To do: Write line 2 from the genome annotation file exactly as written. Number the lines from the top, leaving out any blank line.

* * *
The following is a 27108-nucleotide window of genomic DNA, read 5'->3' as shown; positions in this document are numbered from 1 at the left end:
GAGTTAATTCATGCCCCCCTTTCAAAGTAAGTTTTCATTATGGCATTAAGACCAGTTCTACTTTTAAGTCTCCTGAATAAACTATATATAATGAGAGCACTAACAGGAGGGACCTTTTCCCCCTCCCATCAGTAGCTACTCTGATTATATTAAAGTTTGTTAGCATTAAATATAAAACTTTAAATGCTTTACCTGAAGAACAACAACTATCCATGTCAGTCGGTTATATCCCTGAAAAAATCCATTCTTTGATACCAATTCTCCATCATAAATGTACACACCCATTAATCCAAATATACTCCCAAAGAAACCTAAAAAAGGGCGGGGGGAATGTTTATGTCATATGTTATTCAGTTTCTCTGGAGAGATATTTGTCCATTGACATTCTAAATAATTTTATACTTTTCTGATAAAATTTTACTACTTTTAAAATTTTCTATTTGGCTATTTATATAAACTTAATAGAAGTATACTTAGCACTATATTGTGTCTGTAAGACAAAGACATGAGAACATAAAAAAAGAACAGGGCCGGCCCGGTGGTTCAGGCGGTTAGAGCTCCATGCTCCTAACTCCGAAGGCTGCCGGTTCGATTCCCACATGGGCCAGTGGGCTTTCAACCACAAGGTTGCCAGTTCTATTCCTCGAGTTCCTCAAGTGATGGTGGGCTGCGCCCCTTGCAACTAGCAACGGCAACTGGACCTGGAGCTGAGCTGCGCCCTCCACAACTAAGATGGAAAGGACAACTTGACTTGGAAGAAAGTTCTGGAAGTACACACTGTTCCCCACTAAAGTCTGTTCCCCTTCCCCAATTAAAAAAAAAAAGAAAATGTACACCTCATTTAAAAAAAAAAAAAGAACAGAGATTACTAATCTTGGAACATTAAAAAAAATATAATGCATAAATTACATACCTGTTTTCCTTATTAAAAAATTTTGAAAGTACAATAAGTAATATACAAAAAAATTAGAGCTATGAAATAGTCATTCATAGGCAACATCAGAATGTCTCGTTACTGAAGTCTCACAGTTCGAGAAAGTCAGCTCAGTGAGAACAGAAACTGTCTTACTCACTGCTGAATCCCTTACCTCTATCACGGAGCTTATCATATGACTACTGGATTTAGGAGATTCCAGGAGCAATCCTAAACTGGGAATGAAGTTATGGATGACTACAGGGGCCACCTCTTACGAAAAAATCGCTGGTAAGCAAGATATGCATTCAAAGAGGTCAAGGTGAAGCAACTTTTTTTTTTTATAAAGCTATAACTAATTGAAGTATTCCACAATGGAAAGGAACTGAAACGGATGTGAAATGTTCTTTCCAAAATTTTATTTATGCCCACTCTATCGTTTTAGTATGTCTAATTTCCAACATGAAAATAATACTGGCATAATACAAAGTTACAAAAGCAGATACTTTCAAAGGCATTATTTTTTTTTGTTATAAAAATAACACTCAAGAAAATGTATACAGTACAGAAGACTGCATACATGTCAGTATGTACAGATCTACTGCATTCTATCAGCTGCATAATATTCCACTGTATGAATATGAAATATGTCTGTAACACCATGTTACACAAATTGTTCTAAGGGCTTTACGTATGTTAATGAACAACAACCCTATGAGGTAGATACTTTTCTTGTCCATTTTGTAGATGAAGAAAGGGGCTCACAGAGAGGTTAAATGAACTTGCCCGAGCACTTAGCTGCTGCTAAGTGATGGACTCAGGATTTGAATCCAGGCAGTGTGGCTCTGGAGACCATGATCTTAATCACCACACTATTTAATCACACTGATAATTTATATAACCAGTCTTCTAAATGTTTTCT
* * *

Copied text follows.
GAGTTAATTCATGCCCCCCTTTCAAAGTAAGTTTTCATTATGGCATTAAGACCAGTTCTACTTTTAAGTCTCCTGAATAAACTATATATAATGAGAGCACTAACAGGAGGGACCTTTTCCCCCTCCCATCAGTAGCTACTCTGATTATATTAAAGTTTGTTAGCATTAAATATAAAACTTTAAATGCTTTACCTGAAGAACAACAACTATCCATGTCAGTCGGTTATATCCCTGAAAAAATCCATTCTTTGATACCAATTCTCCATCATAAATGTACACACCCATTAATCCAAATATACTCCCAAAGAAACCTAAAAAAGGGCGGGGGGAATGTTTATGTCATATGTTATTCAGTTTCTCTGGAGAGATATTTGTCCATTGACATTCTAAATAATTTTATACTTTTCTGATAAAATTTTACTACTTTTAAAATTTTCTATTTGGCTATTTATATAAACTTAATAGAAGTATACTTAGCACTATATTGTGTCTGTAAGACAAAGACATGAGAACATAAAAAAAGAACAGGGCCGGCCCGGTGGTTCAGGCGGTTAGAGCTCCATGCTCCTAACTCCGAAGGCTGCCGGTTCGATTCCCACATGGGCCAGTGGGCTTTCAACCACAAGGTTGCCAGTTCTATTCCTCGAGTTCCTCAAGTGATGGTGGGCTGCGCCCCTTGCAACTAGCAACGGCAACTGGACCTGGAGCTGAGCTGCGCCCTCCACAACTAAGATGGAAAGGACAACTTGACTTGGAAGAAAGTTCTGGAAGTACACACTGTTCCCCACTAAAGTCTGTTCCCCTTCCCCAATTAAAAAAAAAAAGAAAATGTACACCTCATTTAAAAAAAAAAAAAGAACAGAGATTACTAATCTTGGAACATTAAAAAAAATATAATGCATAAATTACATACCTGTTTTCCTTATTAAAAAATTTTGAAAGTACAATAAGTAATATACAAAAAAATTAGAGCTATGAAATAGTCATTCATAGGCAACATCAGAATGTCTCGTTACTGAAGTCTCACAGTTCGAGAAAGTCAGCTCAGTGAGAACAGAAACTGTCTTACTCACTGCTGAATCCCTTACCTCTATCACGGAGCTTATCATATGACTACTGGATTTAGGAGATTCCAGGAGCAATCCTAAACTGGGAATGAAGTTATGGATGACTACAGGGGCCACCTCTTACGAAAAAATCGCTGGTAAGCAAGATATGCATTCAAAGAGGTCAAGGTGAAGCAACTTTTTTTTTTTATAAAGCTATAACTAATTGAAGTATTCCACAATGGAAAGGAACTGAAACGGATGTGAAATGTTCTTTCCAAAATTTTATTTATGCCCACTCTATCGTTTTAGTATGTCTAATTTCCAACATGAAAATAATACTGGCATAATACAAAGTTACAAAAGCAGATACTTTCAAAGGCATTATTTTTTTTTGTTATAAAAATAACACTCAAGAAAATGTATACAGTACAGAAGACTGCATACATGTCAGTATGTACAGATCTACTGCATTCTATCAGCTGCATAATATTCCACTGTATGAATATGAAATATGTCTGTAACACCATGTTACACAAATTGTTCTAAGGGCTTTACGTATGTTAATGAACAACAACCCTATGAGGTAGATACTTTTCTTGTCCATTTTGTAGATGAAGAAAGGGGCTCACAGAGAGGTTAAATGAACTTGCCCGAGCACTTAGCTGCTGCTAAGTGATGGACTCAGGATTTGAATCCAGGCAGTGTGGCTCTGGAGACCATGATCTTAATCACCACACTATTTAATCACACTGATAATTTATATAACCAGTCTTCTAAATGTTTTCT